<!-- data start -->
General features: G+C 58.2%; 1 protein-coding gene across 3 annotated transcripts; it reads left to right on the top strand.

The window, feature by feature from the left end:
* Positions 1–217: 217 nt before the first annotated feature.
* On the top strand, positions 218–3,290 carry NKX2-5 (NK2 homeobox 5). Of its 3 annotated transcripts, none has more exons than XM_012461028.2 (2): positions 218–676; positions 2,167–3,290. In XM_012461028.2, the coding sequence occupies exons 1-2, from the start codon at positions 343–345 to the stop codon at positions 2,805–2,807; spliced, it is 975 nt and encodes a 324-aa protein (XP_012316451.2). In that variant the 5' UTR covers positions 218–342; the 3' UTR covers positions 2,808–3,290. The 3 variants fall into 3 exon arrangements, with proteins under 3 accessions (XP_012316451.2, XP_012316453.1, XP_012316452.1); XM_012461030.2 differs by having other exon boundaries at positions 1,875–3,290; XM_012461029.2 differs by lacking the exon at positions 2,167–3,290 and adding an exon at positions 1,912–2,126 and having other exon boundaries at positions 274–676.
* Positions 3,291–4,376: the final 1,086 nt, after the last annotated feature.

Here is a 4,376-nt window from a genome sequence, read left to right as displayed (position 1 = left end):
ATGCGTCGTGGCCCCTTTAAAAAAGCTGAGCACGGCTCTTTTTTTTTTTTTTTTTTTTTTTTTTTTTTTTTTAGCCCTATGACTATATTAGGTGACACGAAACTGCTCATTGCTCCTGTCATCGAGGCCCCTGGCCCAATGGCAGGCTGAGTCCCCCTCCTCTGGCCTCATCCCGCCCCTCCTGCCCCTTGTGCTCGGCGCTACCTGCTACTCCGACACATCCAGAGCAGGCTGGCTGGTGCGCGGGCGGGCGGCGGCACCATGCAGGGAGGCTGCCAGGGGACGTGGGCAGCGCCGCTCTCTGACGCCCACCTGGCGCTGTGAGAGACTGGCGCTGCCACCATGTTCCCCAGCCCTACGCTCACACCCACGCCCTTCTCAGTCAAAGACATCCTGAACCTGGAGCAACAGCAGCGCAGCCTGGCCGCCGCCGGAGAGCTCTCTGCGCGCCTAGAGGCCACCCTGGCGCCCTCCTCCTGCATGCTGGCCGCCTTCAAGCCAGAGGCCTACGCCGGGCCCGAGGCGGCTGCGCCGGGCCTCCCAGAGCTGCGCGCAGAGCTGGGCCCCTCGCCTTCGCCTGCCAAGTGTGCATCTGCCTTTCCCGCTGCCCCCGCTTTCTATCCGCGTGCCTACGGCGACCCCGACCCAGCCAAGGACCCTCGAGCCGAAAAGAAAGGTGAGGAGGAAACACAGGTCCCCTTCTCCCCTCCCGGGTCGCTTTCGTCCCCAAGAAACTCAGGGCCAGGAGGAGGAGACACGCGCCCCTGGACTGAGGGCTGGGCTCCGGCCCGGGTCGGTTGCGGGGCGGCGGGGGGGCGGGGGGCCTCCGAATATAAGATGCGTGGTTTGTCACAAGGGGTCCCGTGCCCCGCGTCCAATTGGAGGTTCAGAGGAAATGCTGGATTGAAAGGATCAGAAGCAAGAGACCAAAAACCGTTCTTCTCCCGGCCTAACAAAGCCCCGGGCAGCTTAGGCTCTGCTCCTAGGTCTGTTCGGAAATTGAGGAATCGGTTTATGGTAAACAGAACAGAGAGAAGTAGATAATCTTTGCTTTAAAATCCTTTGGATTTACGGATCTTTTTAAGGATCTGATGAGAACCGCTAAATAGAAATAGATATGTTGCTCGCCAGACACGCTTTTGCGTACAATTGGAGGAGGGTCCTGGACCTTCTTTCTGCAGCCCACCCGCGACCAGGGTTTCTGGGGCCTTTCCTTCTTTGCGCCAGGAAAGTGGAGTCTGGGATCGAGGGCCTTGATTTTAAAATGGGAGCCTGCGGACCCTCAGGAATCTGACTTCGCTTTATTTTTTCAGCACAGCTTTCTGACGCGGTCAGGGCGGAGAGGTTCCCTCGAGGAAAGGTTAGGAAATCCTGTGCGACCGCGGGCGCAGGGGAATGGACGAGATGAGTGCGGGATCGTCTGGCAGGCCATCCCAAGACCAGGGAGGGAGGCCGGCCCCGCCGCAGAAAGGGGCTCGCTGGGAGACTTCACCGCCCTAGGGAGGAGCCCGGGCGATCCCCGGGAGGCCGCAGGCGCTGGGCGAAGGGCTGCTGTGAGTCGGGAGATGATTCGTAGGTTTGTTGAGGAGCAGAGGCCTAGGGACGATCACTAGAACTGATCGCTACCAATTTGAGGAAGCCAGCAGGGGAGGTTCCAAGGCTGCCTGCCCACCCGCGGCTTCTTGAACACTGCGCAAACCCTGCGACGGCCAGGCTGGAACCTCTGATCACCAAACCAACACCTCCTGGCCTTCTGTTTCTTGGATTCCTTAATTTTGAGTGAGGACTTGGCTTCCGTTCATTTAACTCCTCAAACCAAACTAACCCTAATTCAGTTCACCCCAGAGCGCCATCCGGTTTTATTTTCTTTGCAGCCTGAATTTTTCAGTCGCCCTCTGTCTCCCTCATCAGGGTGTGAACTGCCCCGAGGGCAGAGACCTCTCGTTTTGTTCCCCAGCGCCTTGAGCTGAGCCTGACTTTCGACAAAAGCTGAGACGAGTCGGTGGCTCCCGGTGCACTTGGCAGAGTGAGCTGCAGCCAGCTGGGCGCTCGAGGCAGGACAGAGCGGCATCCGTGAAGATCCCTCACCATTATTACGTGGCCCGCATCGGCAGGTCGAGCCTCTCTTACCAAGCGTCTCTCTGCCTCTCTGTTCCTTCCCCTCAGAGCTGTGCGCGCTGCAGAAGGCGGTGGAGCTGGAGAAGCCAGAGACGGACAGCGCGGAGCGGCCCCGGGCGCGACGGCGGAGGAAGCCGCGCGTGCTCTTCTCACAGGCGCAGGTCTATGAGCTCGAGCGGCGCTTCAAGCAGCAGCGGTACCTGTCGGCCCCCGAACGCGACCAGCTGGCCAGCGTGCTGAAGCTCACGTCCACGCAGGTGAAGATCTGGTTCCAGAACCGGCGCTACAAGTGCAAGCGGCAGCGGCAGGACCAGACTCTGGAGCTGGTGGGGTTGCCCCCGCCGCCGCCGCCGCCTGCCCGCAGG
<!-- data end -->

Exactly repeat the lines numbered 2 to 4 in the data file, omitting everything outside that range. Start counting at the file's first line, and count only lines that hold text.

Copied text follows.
The window, feature by feature from the left end:
* Positions 1–217: 217 nt before the first annotated feature.
* On the top strand, positions 218–3,290 carry NKX2-5 (NK2 homeobox 5). Of its 3 annotated transcripts, none has more exons than XM_012461028.2 (2): positions 218–676; positions 2,167–3,290. In XM_012461028.2, the coding sequence occupies exons 1-2, from the start codon at positions 343–345 to the stop codon at positions 2,805–2,807; spliced, it is 975 nt and encodes a 324-aa protein (XP_012316451.2). In that variant the 5' UTR covers positions 218–342; the 3' UTR covers positions 2,808–3,290. The 3 variants fall into 3 exon arrangements, with proteins under 3 accessions (XP_012316451.2, XP_012316453.1, XP_012316452.1); XM_012461030.2 differs by having other exon boundaries at positions 1,875–3,290; XM_012461029.2 differs by lacking the exon at positions 2,167–3,290 and adding an exon at positions 1,912–2,126 and having other exon boundaries at positions 274–676.